kim sambhrtam rucirayor dvija srngayos te
madhye krso vahasi yatra drsih srita me
panko ’runah surabhir atma-visana idrg
yenasramam subhaga me surabhi-karosi
kim—what; sambhrtam—filled; rucirayoh—very beautiful; dvija—O brahmana; srngayoh—within two horns; te—your; madhye—in the middle; krsah—thin; vahasi—you are carrying; yatra—wherein; drsih—eyes; srita—attached; me—my; pankah—powder; arunah—red; surabhih—fragrant; atma-visane—on the two horns; idrk—such; yena—by which; asramam—place of residence; su-bhaga—O most fortunate one; me—my; surabhi-karosi—you are perfuming.
Agnidhra then praised Purvacitti’s raised breasts. He said: My dear brahmana your waist is very thin, yet with great difficulty you are carefully carrying two horns, to which my eyes have become attracted. What is filling those two beautiful horns? You seem to have spread fragrant red powder upon them, powder that is like the rising morning sun. O most fortunate one, I beg to inquire where you have gotten this fragrant powder that is perfuming my asrama, my place of residence.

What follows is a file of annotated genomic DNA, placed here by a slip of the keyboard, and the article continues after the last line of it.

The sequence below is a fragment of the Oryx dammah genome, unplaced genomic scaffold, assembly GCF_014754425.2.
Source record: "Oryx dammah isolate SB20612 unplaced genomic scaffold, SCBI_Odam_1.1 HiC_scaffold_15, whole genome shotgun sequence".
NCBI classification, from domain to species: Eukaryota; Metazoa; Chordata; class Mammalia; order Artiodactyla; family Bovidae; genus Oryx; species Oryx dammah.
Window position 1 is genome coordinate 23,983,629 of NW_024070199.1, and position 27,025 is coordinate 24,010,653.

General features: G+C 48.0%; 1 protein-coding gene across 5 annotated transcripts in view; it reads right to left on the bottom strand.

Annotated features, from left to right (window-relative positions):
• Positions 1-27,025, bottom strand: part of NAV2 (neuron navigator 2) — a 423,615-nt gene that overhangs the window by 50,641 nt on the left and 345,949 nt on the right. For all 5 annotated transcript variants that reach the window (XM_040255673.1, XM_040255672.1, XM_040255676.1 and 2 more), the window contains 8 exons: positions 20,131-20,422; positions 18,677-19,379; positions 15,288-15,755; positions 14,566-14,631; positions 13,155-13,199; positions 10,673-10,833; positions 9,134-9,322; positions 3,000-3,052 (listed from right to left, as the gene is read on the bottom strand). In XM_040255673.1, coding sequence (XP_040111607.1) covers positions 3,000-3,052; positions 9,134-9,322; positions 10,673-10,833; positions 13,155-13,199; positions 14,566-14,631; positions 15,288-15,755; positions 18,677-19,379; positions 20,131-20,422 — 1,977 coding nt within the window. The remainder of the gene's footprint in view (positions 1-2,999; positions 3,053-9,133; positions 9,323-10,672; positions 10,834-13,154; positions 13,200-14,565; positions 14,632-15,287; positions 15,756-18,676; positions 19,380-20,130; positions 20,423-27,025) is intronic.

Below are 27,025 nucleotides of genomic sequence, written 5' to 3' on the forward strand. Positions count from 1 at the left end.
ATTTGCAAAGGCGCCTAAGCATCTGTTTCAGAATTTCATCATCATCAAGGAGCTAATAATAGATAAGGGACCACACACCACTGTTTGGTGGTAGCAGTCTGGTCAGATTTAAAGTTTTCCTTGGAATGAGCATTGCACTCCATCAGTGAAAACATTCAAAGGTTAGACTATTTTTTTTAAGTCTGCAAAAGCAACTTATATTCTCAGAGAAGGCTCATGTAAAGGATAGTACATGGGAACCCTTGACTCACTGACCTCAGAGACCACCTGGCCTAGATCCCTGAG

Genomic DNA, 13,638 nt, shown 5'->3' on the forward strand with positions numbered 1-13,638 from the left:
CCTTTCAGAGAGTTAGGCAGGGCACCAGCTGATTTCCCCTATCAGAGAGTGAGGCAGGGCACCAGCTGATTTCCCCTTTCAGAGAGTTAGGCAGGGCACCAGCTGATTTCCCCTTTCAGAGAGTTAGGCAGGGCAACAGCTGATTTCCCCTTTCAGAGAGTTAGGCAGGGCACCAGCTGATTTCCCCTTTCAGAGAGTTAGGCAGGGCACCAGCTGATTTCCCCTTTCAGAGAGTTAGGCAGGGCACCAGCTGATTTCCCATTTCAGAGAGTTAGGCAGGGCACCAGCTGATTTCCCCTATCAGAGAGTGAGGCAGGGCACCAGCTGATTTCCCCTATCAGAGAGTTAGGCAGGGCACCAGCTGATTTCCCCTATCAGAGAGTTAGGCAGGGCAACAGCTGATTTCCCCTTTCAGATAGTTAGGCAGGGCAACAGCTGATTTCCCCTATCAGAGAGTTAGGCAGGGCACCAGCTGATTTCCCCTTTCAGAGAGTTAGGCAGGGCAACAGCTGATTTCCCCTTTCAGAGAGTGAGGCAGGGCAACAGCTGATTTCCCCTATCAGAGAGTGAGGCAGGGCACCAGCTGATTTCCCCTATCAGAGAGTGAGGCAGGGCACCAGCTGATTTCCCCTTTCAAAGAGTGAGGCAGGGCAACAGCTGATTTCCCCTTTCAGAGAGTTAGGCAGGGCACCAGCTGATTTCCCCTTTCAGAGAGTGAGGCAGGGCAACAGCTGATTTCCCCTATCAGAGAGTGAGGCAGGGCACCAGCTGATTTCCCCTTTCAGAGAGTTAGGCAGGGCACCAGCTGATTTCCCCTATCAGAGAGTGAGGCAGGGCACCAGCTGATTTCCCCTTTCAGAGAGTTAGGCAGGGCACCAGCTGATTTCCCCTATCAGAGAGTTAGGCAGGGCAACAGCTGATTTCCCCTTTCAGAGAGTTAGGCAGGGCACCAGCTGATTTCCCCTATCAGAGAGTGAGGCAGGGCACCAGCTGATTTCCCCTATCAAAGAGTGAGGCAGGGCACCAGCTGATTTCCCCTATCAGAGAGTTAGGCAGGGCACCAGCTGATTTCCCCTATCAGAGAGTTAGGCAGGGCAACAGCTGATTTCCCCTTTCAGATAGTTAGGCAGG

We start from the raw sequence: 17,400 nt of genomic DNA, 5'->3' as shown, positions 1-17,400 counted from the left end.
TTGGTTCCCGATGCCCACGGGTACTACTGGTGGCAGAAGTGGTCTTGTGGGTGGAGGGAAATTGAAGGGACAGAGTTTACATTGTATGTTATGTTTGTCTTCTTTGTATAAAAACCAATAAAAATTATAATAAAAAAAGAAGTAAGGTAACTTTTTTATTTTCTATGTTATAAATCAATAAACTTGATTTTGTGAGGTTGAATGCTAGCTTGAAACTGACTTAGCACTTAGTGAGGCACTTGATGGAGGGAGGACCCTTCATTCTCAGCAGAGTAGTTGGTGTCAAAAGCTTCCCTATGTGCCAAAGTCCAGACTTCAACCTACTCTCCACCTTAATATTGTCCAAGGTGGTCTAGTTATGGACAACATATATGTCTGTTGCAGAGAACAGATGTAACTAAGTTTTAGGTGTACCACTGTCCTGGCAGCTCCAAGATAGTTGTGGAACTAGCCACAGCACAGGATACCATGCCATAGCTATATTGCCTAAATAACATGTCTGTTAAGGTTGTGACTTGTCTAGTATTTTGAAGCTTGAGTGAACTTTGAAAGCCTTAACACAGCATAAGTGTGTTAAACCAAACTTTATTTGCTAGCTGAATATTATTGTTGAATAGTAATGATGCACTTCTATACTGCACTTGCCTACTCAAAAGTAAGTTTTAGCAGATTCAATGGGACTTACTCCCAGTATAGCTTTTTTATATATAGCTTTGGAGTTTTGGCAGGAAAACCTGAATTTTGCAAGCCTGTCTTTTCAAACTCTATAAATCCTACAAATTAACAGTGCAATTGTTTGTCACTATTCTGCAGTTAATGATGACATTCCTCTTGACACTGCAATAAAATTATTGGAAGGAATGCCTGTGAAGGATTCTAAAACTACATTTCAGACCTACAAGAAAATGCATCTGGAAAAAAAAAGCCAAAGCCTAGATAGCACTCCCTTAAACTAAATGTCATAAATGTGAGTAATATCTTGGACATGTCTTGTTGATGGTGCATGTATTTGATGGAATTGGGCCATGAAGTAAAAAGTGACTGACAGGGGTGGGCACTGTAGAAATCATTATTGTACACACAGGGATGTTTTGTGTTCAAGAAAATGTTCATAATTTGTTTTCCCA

Agnidhra appreciated Purvacitti’s raised breasts. After seeing the girl’s breasts, he became almost mad. Nevertheless, he could not recognize whether Purvacitti was a boy or a girl, for as a result of his austerity, he saw no distinction between the two. He therefore addressed her with the word dvija, “O brahmana.” Yet why should a dvija, a brahmana boy, have horns on his chest? Because the boy’s waist was thin, Agnidhra thought, he was carrying the horns with great difficulty. and therefore they must be filled with something very valuable. Otherwise why would he carry them? When a woman’s waist is thin and her breasts are full, she looks very attractive. Agnidhra, his eyes attracted, contemplated the heavy breasts on the girl’s thin body and imagined how her back must sustain them. Agnidhra imagined that her raised breasts were two horns she had covered with cloth so that others would not see the valuables within them. Agnidhra, however, was very anxious to see them. Therefore he requested, “Please uncover them so that I can see what you are carrying. Rest assured that I shall not take it away. If you feel an inconvenience in removing the covering, I can help you; I myself can uncover them to see what valuable things those raised horns contain.” He was also surprised to see the red dust of perfumed kunkuma spread over her breasts. Nevertheless, still considering Purvacitti a boy, Agnidhra addressed her as subhaga, most fortunate muni. The boy must have been fortunate; otherwise how simply by standing there could he perfume Agnidhra’s entire asrama?
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